Making Of 'Tim Buckley' - Part Three
actual Tim Buckley album attests to just how rapidly the singer-songwriter
was developing, both in terms of his songs and their settings.
Feels Beckett: You go into the studio for Tim Buckley,
and you have a very artistic approach. I think the primary
difference is the focus on Tims guitar. He was always
experimenting with chord positions and arpeggios of different,
strange varieties and deeply involved in arranging and rearranging,
as well as composing trying to figure out the most
beautiful way to embody that, while playing guitar, either
six- or twelve-string. Like the flatted fifth on I Cant
See, it starts right there. If you listen carefully all
the way through, his playing is really pushed to the fore.
Tims guitar, all of a sudden, is now fore-grounded.
In addition to attending and giving input during all of the
sessions, Larry also wrote a vast prose poem for
the sleevenotes that went unused, though a shorter Beckett
poem, 1, 2, 3 (written to Tim), appears in the deluxe
shows you how quickly growth and change impacted upon Tim
in those days, says Fielder of the debut LP. Youre
talking about a span of less than a year between when the
demo was made and when we finally get into recording Tims
first album. Tim and Larry had just never stopped writing,
and everything they did, they got more experience, and were
better educated. Everything they did was better than what
had come before.
only thing that surprises me about that first album of Tims
is that it didnt sell very well. My wife thought that
it was too smart for the audience at the time. It kind of
points to the potential that people like Jac Holzman saw in
Tim. Here was someone who was always going to be coming up
with new and probably better things, and it just kind of bore
almost unfair to compare the demo with Tims first album,
because the demo was basically made under difficult conditions;
someone turned on a mike, and we started playing and singing.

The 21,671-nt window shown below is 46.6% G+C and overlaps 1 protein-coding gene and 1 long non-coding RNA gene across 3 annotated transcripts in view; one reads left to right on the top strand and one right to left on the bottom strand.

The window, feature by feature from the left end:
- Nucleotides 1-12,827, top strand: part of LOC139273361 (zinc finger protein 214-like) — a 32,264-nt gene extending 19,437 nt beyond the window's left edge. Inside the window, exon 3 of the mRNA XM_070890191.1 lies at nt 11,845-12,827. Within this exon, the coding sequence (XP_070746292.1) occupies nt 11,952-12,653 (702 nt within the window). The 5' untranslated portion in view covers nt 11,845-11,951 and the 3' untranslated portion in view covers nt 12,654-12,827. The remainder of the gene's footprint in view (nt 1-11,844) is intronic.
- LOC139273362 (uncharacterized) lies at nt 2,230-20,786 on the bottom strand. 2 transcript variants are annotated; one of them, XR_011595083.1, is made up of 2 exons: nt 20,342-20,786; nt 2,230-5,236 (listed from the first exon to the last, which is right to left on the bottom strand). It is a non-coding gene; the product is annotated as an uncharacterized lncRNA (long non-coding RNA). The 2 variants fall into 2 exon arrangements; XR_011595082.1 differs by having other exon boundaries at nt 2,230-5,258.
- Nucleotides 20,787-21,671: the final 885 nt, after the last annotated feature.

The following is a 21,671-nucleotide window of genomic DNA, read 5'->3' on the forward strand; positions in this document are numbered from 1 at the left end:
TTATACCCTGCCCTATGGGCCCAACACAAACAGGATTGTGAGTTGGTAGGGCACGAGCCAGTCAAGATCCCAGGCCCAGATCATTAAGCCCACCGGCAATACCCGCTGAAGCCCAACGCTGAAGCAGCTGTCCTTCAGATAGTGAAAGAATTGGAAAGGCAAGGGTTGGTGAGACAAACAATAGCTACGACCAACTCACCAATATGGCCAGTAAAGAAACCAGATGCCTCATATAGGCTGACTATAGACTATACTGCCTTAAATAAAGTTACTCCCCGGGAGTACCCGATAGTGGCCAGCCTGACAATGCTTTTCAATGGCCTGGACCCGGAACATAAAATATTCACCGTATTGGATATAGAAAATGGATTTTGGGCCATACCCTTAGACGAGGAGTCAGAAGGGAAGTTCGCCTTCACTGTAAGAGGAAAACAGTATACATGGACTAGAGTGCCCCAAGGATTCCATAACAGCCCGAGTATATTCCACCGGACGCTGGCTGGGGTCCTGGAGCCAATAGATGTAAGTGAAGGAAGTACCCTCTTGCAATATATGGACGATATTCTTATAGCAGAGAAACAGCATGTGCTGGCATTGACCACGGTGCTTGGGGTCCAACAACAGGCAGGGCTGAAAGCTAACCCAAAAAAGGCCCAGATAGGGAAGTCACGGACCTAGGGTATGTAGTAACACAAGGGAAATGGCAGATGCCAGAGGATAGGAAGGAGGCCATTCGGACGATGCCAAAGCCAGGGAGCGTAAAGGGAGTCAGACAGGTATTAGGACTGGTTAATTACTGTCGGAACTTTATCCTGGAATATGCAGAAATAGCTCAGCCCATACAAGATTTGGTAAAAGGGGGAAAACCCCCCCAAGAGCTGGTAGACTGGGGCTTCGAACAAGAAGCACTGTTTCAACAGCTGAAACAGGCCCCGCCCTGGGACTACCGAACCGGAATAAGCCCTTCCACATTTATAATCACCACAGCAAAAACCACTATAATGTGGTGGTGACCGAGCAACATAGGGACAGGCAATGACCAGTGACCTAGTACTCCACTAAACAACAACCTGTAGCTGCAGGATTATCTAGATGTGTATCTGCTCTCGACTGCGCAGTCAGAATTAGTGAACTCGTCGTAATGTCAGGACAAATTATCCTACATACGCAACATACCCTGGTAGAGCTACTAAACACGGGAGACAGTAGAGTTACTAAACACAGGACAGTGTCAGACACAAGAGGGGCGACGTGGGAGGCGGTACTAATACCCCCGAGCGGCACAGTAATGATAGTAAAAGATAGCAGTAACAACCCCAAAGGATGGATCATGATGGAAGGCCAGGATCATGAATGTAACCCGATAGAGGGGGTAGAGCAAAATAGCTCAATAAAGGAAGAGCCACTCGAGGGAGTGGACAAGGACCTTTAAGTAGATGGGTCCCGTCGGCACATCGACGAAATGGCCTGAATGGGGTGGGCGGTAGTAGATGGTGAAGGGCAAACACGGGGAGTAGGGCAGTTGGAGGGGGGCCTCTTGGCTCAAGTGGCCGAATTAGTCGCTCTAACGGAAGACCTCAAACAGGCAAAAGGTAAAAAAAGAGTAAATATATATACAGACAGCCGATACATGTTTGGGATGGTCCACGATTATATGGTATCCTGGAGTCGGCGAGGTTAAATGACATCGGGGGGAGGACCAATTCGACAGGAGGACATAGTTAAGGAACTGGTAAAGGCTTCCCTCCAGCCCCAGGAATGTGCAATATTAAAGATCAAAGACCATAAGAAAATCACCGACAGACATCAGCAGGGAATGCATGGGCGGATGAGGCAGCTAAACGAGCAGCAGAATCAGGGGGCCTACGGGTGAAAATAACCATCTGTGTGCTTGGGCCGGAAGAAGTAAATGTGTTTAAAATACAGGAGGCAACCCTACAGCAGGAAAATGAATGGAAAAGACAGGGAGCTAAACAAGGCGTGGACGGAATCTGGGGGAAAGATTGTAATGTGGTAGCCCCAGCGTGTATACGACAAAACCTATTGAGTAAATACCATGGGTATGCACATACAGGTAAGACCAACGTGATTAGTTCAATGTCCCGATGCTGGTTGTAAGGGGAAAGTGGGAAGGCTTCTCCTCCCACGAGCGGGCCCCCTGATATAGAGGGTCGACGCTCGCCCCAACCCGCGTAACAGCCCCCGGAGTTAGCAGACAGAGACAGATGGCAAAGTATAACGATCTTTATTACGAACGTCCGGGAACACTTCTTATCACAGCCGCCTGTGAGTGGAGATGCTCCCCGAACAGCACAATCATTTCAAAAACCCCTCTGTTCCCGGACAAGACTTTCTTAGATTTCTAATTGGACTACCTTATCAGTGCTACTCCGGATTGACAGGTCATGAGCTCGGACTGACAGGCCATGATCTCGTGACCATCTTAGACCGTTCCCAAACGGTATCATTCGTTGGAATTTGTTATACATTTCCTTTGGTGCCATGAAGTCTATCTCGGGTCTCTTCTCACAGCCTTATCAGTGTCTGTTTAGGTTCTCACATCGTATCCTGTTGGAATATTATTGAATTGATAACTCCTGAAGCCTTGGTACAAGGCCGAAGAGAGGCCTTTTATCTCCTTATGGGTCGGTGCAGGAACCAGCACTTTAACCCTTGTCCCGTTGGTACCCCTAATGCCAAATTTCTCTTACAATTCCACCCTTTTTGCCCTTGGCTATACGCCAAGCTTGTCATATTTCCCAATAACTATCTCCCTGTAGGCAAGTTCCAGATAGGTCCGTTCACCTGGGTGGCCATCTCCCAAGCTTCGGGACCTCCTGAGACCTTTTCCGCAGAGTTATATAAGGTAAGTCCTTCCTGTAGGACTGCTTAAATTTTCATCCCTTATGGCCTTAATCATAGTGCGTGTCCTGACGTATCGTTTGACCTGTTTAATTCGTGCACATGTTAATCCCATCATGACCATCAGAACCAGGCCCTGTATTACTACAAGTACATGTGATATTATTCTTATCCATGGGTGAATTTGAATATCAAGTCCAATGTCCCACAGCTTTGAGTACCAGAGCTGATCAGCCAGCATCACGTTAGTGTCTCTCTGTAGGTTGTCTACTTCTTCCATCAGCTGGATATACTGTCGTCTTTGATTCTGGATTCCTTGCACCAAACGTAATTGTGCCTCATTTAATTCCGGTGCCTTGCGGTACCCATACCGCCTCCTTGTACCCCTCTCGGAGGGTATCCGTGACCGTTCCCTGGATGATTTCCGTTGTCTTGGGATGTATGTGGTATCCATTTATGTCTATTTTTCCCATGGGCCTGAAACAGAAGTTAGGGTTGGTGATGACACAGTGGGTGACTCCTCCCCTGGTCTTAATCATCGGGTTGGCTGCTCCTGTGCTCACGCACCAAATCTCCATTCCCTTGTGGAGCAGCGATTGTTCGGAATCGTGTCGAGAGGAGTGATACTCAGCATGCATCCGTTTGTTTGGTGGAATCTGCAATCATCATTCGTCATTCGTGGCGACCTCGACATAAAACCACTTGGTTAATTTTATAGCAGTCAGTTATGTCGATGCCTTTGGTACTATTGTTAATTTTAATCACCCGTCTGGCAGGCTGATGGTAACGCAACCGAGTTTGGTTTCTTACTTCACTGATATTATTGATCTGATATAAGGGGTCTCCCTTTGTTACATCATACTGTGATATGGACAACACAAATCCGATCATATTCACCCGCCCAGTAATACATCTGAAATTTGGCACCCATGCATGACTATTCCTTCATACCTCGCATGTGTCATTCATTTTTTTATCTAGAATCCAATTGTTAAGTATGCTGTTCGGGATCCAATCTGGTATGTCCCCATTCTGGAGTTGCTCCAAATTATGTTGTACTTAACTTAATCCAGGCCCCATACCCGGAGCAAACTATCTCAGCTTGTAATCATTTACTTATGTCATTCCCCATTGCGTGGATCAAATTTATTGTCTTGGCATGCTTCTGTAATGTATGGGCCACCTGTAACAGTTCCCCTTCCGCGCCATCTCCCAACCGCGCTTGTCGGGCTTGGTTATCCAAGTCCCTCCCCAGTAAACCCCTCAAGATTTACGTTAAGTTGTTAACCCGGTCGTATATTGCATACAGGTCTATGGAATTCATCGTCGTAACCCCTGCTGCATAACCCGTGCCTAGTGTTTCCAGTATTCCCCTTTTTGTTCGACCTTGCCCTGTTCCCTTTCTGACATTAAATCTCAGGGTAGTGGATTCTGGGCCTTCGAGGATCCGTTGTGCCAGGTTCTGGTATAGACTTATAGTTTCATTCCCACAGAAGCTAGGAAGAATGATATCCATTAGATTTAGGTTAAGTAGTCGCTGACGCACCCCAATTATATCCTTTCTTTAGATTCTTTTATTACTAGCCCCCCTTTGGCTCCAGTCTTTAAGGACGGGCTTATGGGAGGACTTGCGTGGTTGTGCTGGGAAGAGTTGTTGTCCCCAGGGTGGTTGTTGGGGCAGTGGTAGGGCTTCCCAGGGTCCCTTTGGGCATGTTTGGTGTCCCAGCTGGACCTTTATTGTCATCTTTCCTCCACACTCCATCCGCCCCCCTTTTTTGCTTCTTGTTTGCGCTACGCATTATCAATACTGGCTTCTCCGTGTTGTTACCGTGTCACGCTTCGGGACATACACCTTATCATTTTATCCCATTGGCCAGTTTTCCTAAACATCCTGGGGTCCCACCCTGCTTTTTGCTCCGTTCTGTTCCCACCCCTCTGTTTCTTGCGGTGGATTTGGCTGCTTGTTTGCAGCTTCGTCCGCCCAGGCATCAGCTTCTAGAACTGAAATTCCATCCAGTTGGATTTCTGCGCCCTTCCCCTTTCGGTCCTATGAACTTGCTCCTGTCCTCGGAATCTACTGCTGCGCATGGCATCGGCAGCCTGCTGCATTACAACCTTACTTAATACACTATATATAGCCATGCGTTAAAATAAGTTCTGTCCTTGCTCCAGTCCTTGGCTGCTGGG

As compared to an album thats made with Paul Rothchild
[who co-produced the LP with Jac Holzman] and [engineer] Bruce
Botnick at the controls, in a fully first-class [Los Angeles]
studio like Sunset Sound.
Jims estimation, lead guitarist Lee Underwood, whod
play on numerous Buckley albums throughout Tims career,
was probably the best musical influence in those sessions.
Everyone kind of based what they were doing around what he
was doing. Every now and then, Paul or Bruce would have a
comment about something the drums or guitar were doing, saying,
maybe this could be a little different here. But,
basically, it was Lee who kind of led the way as far as those
to Disc One of the new deluxe edition, Fielder related that,
To my surprise, I preferred the mono mix on every track
but She Is. Stereo was, at that time, a very new game
and few kids could afford the equipment. The mono mix back
then, for pop music, was the standard, and most engineers
used stereo pretty fundamentally, as on this album: the guitars
on the right, the bass and drums on the left, and the vocal,
strings, and solos in the middle.
mono mix is the one that sounds more like what you would hear
in a concert hall: everything coming from a single source.
Tim was a ferocious stage presence, and the best way to hear
him was as if in live concert.
Buckley reissues are in the pipeline, with bonus material
under consideration for Goodbye & Hellos
deluxe edition including a half dozen acoustic demos (among
them the never-to-appear-on-record Sixface) recorded
in producer Jerry Yesters living room; an acetate of
different demos for the same LP, including several songs that
would be re-recorded for the album, and some that wouldnt
make it onto the record; the unissued single Once Upon
A Time/Lady Give Me Your Key (whose A-side was recently
released on the Where The Action Is: Los Angeles Nuggets
box set); and studio session tapes of a few songs.
not even counting another demo tape Beckett recalls from around
1966 that hasnt been found, where Herb Cohen had, Fielder,
Buckley, and I go into a studio and record everything wed
written as a safety. It was a good acoustic performance, and
had scads of material that has never appeared anywhere else.
there be even more in the vaults more unearthed live
performances, such as the March 1967 gig issued in 2009 on
Live At The Folklore Center? Dont discount the possibility.
For as Larry Beckett told me when I first interviewed him
more than ten years ago, Tim was ready to put out a
five-album set. He loved so many kinds of music, and was so
accomplished at performing them all, that limiting him to
two sides of an LP was almost ridiculous.
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